by Chris Dyer
April 22, 2019
The National Football League (NFL) was alarmed in August 2016 at the outset of a string of player protests, which resulted in declining viewership and boycotts by some consumers – both in support of and opposition to the protest. How have the NFL and the spectator sports industry as a whole fared through all this turmoil?
In August 2016, former San Francisco 49ers quarterback Colin Kaepernick knelt during the pre-game national anthem in protest against ongoing police brutality and racism in the US. The player’s actions sparked a national debate on issues ranging from racial equality to freedom of speech, leading to boycotts of teams and the NFL as a whole from people on both sides of the issue. As the debate raged on and grew more politicized, the NFL and its sponsors began to grow concerned.
In 2017, President Trump called upon the NFL to hold players accountable for kneeling during the anthem, prompting more intense and widespread player protests and further viewer boycotts stretching throughout a range of professional sports. The NFL issued a statement that players would no longer be allowed to kneel on-field, but could continue to do so in the locker room. The reactions among consumers varied. Some burned their season tickets and jerseys, others cancelled sports video subscriptions. A majority did nothing at all.
The financial impact went largely unnoticed that year, as season tickets and merchandise were already purchased. By 2018, the downturn in spending on spectator sports grew more apparent. However, the effects seem unlikely to last much longer for a number of reasons.
Boycotts may feature a vocal minority, but the majority of people do not act on the suggestion. Those that do engage often fail to maintain their commitment long enough to produce results. Another factor in play in this scenario is the impact team loyalty has on an individual’s personal identity. The tenacity shown in team support becomes an almost unshakable part of a person, and this is more likely to be true among those fans passionate enough to take steps to boycott the NFL or any other spectator sports organization.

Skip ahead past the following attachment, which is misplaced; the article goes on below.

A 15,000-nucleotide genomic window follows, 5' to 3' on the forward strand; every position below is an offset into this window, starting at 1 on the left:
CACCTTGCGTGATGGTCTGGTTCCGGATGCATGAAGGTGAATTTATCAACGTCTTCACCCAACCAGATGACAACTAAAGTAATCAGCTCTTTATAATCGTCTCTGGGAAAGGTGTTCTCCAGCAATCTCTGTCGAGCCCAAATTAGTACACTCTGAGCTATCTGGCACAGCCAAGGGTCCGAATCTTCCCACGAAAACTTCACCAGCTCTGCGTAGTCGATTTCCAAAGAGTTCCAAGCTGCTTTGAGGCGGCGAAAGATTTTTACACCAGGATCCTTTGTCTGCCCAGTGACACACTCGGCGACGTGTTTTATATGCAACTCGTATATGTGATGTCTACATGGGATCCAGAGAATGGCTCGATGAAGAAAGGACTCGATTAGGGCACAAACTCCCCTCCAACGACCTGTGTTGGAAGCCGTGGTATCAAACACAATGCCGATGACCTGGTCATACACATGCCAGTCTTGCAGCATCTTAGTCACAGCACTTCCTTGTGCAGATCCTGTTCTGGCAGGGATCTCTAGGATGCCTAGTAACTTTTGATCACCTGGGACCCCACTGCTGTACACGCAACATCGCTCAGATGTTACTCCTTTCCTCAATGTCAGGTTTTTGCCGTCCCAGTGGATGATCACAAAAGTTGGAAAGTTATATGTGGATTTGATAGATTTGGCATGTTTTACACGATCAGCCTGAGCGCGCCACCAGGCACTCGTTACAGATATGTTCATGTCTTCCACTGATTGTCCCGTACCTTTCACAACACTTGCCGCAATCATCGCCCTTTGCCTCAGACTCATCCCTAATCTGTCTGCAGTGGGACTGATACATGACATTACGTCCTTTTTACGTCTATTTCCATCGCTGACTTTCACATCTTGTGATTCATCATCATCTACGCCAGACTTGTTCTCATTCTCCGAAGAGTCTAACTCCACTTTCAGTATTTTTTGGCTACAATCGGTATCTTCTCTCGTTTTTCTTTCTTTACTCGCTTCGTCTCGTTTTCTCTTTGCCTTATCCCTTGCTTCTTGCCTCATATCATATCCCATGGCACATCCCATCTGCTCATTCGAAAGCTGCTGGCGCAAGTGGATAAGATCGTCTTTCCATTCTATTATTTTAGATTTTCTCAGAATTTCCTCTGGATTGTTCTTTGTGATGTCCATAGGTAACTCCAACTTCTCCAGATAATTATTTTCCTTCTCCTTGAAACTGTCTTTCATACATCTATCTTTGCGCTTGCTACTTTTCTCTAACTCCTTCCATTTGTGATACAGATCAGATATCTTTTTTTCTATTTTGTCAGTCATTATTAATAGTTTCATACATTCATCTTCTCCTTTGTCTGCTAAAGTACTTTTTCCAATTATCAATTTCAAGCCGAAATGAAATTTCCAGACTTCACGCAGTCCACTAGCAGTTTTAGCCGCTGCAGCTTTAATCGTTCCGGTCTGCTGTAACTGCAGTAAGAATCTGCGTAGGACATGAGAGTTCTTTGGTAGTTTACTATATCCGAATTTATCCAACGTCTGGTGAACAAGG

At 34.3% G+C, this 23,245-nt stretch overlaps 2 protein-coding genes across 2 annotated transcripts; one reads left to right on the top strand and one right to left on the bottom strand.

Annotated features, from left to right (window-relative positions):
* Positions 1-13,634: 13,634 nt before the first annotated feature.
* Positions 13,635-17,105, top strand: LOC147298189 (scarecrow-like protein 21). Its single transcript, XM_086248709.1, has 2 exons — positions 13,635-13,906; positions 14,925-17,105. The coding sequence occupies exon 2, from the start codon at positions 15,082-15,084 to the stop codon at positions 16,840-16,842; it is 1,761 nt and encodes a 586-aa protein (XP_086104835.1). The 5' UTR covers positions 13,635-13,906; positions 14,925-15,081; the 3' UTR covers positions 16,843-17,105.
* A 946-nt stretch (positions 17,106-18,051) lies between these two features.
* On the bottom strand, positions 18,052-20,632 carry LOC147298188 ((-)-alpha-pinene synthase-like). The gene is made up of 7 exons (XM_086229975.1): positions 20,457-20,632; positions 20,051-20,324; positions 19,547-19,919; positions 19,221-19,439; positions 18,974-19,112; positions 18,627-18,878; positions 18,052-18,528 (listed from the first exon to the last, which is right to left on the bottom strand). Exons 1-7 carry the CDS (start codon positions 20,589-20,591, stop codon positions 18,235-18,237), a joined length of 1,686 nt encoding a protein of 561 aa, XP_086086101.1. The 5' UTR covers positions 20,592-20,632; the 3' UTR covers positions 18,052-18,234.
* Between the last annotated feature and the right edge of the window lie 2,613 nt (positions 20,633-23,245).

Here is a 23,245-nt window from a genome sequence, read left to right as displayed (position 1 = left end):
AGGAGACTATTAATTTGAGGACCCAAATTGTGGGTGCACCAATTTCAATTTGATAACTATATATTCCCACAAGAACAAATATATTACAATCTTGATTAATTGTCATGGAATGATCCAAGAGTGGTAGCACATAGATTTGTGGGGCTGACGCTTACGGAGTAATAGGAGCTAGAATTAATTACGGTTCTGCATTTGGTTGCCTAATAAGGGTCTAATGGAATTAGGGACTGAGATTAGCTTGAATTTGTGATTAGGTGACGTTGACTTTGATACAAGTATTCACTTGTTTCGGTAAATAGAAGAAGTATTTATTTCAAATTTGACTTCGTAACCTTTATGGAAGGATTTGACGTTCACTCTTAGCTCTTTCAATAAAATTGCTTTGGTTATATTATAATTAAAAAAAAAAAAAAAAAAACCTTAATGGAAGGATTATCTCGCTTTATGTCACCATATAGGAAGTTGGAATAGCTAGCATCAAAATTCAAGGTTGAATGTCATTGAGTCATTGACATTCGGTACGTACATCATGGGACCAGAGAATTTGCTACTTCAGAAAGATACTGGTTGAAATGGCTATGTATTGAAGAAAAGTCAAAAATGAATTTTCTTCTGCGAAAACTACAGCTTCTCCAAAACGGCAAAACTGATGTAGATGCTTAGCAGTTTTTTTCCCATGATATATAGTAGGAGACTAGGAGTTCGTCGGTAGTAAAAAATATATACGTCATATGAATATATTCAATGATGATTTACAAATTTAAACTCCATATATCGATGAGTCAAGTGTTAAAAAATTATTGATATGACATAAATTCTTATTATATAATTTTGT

A Gallup poll in January 2018 showed that football is the favorite sport to watch for 37% of respondents, compared to basketball’s 11% and baseball’s 9%. With this in mind, it seems that the downturn in spectator sports spending in 2018 was almost solely due to the publicity surrounding the NFL protests and boycott. While some fans may continue their boycott, the combination of the NFL’s policy on kneeling, the relatively low news coverage of the ongoing protests, and the nature of fandom are likely to drive revenue back to trend.
Don’t worry, we have you covered! For additional information and analysis of US industry trends, see Recreation: United States, a report published by the Freedonia Focus Reports division of The Freedonia Group.
This report forecasts US personal consumption expenditures (PCE) on recreation in nominal and real (inflation-adjusted) US dollars to 2023. Total PCE is segmented by market in terms of:
To illustrate historical trends, total PCE and the various segments are provided in annual series from 2008 to 2018.
Expenditures include services financed by third parties (e.g., business group visits) as well as services provided without a financial intermediary. Spending on other services – such as accommodation, dining, and shopping – offered by a recreation service provider is excluded from the scope of this report.
You can also check out some of our related reports, which include:
Chris Dyer is a Market Research Analyst for Freedonia Focus Reports. He holds a Master of Arts in Security Studies, and his experience as an analyst covers multiple industries.
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